“What does it mean to spend our time well?” Tristan asks at the beginning of his TED talk “How better tech could protect us from distraction.”
Tristan Harris is a former Google employee who now runs an initiative called Time Well Spent, which advocates that software and websites be designed to help people make good use of their digital time and not to capture as much attention as possible.
Have we, with the development of the iPhone, lost control of our time? In a recent article in the Globe and Mail, Eric Andrew-Gee writes “It’s there, cold and hard, in a growing body of research by psychiatrists, neuroscientists, marketers and public health experts. What these people say – and what their research shows – is that smartphones are causing real damage to our minds and relationships…”
- shorten our attention span
- reduce our brain power
- cause declines in work-life balance and
- rob hours of family time
- have impaired our ability to remember
- make it more difficult to daydream and think creatively
- make us more vulnerable to anxiety
- make parents ignore their children and
- they are addictive, if not in the contested clinical sense then for all intents and purposes.
In The Guardian, Paul Lewis writes that they do this by “exploiting the same psychological vulnerability as slot machines: variable rewards.” It was B.F. Skinner who first studied the effect of variable rewards in his experiments with pigeons.
And more recent experiments show that variable rewards trigger a burst of dopamine in the brain, which pushes us to feverishly, push, tab and scroll.
The addictive potential is highest when the reward varies, meaning when it’s sometimes bigger or smaller. It works just as well with smartphones as it does with slot machines, only that in the former we check how many messages we have, how many emails, likes etc.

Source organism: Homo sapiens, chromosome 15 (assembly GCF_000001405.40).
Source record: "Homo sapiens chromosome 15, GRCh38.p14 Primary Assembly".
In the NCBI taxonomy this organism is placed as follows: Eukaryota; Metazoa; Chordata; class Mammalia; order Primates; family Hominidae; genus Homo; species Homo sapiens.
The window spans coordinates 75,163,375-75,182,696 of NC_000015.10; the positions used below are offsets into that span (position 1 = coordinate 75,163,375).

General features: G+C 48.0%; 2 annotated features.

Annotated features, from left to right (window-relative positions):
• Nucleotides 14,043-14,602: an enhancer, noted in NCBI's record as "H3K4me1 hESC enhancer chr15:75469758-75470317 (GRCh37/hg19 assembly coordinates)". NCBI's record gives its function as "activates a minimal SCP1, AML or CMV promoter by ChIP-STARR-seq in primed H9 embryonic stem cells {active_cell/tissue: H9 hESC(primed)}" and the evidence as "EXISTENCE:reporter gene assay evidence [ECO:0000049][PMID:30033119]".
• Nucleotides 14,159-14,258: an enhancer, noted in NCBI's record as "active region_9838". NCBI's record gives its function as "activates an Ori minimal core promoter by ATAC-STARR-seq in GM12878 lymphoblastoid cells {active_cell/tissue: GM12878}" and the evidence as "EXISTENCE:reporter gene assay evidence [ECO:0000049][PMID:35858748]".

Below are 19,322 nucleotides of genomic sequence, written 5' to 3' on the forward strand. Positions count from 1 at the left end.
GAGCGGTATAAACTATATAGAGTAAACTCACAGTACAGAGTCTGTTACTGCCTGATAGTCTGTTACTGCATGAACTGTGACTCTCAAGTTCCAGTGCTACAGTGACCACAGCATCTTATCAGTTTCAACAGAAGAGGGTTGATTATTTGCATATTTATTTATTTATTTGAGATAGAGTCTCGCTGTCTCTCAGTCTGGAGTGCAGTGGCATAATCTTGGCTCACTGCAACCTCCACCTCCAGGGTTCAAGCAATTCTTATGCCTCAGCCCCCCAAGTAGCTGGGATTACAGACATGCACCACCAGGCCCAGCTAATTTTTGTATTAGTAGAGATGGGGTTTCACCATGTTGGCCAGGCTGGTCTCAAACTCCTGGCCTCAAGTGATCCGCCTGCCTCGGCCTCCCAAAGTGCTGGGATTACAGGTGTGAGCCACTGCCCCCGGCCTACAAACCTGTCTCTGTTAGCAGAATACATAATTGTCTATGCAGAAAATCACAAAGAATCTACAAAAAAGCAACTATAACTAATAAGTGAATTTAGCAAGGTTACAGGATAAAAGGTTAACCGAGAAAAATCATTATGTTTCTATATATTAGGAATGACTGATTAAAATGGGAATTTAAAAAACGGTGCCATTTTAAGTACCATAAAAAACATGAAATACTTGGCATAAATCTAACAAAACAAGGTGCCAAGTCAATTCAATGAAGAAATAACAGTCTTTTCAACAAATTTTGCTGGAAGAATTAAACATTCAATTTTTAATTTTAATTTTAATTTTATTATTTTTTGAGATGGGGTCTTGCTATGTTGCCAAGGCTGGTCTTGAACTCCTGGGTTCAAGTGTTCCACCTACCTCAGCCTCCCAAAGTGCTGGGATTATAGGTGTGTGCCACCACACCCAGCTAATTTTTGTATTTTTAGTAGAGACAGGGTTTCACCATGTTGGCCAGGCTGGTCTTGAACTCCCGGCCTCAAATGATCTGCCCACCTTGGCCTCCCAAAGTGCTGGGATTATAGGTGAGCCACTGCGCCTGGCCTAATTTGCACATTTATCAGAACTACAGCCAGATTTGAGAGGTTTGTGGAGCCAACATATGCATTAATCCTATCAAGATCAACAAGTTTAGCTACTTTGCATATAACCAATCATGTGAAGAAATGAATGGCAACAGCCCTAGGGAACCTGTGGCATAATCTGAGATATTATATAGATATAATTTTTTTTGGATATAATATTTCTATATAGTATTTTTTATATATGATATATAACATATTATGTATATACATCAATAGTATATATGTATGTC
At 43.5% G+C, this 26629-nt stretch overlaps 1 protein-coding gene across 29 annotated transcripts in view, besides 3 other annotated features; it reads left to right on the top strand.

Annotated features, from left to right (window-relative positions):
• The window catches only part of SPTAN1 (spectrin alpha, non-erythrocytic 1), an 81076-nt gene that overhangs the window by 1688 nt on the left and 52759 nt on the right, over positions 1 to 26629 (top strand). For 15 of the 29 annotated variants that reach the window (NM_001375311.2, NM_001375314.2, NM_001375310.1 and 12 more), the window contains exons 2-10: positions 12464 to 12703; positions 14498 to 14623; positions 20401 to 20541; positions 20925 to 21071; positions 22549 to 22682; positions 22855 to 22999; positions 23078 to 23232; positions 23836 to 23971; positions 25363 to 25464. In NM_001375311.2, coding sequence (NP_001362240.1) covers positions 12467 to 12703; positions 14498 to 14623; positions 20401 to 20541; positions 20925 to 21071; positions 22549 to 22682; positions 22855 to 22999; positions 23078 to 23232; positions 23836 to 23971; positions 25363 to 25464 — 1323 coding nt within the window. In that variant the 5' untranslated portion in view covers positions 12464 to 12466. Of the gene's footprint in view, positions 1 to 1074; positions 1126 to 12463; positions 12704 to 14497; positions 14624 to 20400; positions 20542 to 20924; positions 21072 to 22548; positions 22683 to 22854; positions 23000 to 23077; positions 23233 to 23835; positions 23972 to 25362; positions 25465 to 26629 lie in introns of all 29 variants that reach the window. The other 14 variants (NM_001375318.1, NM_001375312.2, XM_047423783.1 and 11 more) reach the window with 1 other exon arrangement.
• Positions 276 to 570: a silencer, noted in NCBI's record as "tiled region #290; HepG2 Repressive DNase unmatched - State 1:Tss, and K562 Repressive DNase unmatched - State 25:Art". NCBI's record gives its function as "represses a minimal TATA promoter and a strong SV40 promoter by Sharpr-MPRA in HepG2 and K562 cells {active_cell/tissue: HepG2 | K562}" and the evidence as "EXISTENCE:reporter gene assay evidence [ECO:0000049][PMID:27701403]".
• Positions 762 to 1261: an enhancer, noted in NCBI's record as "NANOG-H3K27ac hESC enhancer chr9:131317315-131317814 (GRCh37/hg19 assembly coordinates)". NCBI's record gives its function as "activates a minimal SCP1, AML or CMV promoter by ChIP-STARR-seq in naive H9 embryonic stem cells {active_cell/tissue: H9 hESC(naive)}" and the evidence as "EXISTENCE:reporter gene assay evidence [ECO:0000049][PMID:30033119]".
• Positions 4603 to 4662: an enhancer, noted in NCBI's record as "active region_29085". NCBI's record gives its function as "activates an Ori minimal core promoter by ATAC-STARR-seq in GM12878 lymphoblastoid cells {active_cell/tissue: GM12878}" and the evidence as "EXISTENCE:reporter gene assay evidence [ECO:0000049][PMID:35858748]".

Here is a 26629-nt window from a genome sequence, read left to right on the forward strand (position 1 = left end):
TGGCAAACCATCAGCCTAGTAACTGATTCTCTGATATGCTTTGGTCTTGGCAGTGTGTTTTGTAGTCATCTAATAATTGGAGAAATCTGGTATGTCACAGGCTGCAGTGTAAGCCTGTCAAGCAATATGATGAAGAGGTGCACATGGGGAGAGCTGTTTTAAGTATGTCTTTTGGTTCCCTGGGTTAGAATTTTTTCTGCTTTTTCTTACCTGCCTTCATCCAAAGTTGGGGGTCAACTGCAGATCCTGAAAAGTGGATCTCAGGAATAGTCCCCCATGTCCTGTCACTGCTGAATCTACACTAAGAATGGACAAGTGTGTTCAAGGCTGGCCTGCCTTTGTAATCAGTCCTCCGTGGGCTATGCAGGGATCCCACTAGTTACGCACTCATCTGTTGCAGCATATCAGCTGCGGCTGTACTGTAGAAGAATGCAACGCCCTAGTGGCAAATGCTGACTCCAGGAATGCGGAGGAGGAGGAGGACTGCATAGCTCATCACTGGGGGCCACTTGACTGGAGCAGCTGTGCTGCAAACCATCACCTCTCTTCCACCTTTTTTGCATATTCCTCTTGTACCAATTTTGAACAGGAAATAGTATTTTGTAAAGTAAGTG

It’s the possibility of disappointment, this suspense of not knowing whether we’ll discover an interesting email, an avalanche of “likes,” or nothing at all that makes smartphones so compulsive and seduces us to check them up to 150 times a day.
For just for a few minutes, we think, and visit YouTube, Facebook, Twitter and Co. only to find ourselves still looking for new rewards hours later.
“Add it all up,” Lewis writes, “and North American users spend somewhere between three and five hours a day looking at their smartphones.” Over the course of an average lifetime, this amounts to about seven years.
Seven years! That doesn’t seem right, does it?
Thinking of the 10,000 Hours Rule, this is the amount of time that we would need to become a world-class musician – at least if we practiced between 3 and 4 hours a day. (The 10,000-hour rule states that you can you succeed at anything with enough practice, in Malcolm Gladwell, “High flyer: Why some people are successful – and others are not.”)
Also, practicing music not only makes you better at your instrument but it also positively affects almost all areas of life and skills.
In a meta-study, Susan Hallam, a professor of education and music psychology at the University of London, studied these effects.
In the following, I would like to compare Hallam’s positive effects of music making with the negative effects of excessive smartphones.
… shorten our attention span. Music extends our attention span, especially when played in groups. Changes in the neocortex of musicians have been found (more self-control).
… reduce our brain power. Through music, we develop enhanced auditory, language skills and literacy skills. For example, learning to read notation has a positive effect on learning to read text. The long-term auditory memory and visual memory improves. Musical training positively influences learning mathematics.
… cause declines in work-life balance and rob hours of family time. Playing music in groups has positive effects on social awareness and social skills. Promotes empathy and social intelligence.
… make it more difficult to daydream and think creatively. Music promotes creativity, especially when music making is creative, e.g. improvisation.
… make us more vulnerable to anxiety. Music has a positive effect on physical health and well-being. People from different backgrounds and ages experience benefits to their emotional and physical well-being with an increased sense of self-worth, enhanced social skills and wider social networks.
One thing is for sure, I’m going to spend less time on my smartphone this year! For now, that means putting it away or switching it off.